John Ogilby

Artist's Biography

Francisco Pisarro (Pizarro).

Copper plate engraving 1671.
11 3/8 x 7" (289 x 178 mm) plus wide margins.
Good condition. Black & white.
LOCATION: New York City

Inventory Number: 33462
Price: $175.00
Publisher :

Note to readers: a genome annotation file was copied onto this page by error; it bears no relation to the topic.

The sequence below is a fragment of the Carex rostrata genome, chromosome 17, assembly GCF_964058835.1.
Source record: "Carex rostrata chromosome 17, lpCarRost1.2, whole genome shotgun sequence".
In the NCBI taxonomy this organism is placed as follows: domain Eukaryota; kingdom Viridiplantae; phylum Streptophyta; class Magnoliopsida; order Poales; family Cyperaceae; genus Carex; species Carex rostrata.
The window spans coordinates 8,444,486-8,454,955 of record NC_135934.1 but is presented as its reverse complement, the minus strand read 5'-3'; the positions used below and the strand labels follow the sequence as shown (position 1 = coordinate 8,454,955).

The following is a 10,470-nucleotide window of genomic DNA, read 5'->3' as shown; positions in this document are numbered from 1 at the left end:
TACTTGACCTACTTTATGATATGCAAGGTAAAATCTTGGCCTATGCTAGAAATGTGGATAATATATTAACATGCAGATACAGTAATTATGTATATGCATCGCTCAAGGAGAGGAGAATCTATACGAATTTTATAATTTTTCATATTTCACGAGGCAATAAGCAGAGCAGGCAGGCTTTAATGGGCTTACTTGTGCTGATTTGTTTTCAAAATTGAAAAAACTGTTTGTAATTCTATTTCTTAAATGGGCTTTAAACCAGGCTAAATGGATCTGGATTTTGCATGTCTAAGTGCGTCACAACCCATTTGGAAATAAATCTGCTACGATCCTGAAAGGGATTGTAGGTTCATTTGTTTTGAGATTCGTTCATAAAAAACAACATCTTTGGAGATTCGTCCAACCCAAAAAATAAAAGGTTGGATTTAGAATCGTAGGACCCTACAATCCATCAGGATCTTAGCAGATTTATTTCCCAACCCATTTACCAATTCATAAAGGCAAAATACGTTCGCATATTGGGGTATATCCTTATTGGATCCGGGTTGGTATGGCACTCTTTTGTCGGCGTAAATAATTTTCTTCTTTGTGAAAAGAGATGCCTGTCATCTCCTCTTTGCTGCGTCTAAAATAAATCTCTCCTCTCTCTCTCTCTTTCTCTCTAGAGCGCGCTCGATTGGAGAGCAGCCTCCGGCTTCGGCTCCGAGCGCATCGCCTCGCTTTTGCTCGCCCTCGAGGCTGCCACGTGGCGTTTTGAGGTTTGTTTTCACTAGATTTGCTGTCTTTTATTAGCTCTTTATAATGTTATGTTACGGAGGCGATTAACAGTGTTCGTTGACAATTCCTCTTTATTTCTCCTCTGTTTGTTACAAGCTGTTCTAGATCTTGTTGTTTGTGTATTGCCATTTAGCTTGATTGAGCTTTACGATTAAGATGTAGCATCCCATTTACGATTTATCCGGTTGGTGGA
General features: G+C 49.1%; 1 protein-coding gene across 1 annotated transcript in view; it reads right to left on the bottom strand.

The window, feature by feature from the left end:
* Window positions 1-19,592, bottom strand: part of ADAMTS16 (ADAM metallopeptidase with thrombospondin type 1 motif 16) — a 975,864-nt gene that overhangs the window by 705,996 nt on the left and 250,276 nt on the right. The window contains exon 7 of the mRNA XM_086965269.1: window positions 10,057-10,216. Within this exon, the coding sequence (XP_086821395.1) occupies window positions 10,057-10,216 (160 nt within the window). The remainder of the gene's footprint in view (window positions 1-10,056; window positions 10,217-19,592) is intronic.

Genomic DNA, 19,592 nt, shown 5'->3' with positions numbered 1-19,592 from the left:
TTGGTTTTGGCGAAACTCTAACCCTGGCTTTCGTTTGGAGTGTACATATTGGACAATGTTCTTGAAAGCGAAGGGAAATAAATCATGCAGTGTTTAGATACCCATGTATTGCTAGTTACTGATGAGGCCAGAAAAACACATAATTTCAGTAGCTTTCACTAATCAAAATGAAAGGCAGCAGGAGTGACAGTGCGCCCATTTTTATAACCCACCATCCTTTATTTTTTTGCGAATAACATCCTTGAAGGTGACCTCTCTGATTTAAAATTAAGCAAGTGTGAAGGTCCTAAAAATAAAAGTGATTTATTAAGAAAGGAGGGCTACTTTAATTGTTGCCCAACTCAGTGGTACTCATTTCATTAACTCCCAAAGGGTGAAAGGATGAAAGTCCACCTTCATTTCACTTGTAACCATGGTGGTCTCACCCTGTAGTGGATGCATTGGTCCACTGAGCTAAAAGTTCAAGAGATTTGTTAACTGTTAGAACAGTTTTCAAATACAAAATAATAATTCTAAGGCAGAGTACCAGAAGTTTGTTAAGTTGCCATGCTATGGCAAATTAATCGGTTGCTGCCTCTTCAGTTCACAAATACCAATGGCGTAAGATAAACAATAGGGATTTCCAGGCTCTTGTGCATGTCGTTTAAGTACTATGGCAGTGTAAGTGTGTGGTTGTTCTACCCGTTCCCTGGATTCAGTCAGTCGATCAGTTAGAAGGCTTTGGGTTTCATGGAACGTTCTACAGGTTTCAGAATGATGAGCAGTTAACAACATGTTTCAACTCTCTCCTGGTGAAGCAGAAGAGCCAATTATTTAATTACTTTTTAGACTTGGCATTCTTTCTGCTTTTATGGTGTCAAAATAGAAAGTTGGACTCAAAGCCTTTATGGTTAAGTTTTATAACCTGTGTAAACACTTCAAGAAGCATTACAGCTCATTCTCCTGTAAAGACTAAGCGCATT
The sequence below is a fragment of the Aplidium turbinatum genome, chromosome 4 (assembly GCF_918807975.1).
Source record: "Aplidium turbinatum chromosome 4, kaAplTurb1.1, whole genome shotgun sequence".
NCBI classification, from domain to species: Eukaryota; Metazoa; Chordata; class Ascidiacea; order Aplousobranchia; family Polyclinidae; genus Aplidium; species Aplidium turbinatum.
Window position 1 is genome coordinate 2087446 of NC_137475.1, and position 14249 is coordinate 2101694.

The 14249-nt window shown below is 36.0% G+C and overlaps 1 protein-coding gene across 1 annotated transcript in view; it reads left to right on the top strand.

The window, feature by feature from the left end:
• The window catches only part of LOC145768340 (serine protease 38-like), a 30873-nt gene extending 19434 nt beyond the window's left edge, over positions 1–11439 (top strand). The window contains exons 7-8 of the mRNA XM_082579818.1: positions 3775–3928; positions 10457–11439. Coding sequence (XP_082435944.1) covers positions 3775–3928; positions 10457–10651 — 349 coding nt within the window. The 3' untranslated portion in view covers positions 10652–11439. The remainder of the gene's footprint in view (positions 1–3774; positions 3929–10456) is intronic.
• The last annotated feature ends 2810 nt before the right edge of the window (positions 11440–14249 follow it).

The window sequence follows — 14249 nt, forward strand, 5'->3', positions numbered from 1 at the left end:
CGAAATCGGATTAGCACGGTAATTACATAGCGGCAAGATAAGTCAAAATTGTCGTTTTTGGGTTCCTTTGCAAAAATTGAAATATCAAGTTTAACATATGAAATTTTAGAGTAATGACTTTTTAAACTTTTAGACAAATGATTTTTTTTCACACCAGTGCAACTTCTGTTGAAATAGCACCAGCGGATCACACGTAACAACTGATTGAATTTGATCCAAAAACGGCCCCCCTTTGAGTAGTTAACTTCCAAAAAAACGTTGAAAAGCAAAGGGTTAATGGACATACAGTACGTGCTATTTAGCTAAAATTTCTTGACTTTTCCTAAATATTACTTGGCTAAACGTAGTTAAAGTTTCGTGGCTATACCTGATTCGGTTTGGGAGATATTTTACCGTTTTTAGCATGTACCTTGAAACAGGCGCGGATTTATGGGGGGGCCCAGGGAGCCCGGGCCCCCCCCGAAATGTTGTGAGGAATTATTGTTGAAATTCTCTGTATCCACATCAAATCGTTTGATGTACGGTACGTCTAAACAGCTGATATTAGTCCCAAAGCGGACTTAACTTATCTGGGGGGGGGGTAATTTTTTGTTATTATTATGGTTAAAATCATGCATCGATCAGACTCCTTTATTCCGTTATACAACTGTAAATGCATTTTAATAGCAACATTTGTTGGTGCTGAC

This is a grand portrait of Francisco Pizarro, the Spanish conquistador. Like the other portraits in this atlas, Pizarro is framed within an ornate border. He wears an impressive armor and flamboyant plumed helmet, and carries a sword. Pizarro was born in Spain but spent most of his life in the New World. In 1502 he lived on the island of Hispaniola, and accompanied Balboa when he discovered the Pacific. He later lived in Panama, where he became fascinated by reports of the rich Inca Empire in Peru. He made two voyages of discovery down the Colombian coast between 1524 and 1528, and continued his explorations southward, naming the new territory Peru. In 1531 he set sail for Peru with a force of 168 men, and after a several failed attempts he reached the Inca city of Tumbez. The Inca Empire was in the midst of a civil war, and Pizarro, took advantage of this internal unrest to invade Huascar’s dominions. He soon encountered emissaries of the Inca emperor, Atahuallpa, and invited to him to enter the city of Cajamarca. Pizarro immediately captured Atahuallpa and imprisoned him. After accepting a rich ransom for Atahuallpa's release, he had him executed. He founded Lima in 1535, and spent the rest of his life consolidating Spain's Empire in Peru. He ruled Peru until 1541, when he was assassination by a small band of Spaniards who he had betrayed.This portrait appeared in John Ogilby’s seminal atlas "America: Being the Latest, and Most Accurate Description of the New World, published in London in 1671. Ogilby’s work is an English translation of Arnoldus Montanus’ Die Nieuwe en onbekende Weereld...", which was produced in Amsterdam earlier the same year. Considered the first encyclopedias of the Americas, both texts are richly illustrated with maps, views and portraits. With little exception, Ogilby’s work is a direct copy of Montanus’ atlas. Ogilby did expand his atlas by adding fresh material on the English colonies. Illustrated with over 122 magnificent engravings, Ogilby’s America was the most accurate compendium available of the New World. 18th-19th Century Subjects , Portraits , Famous People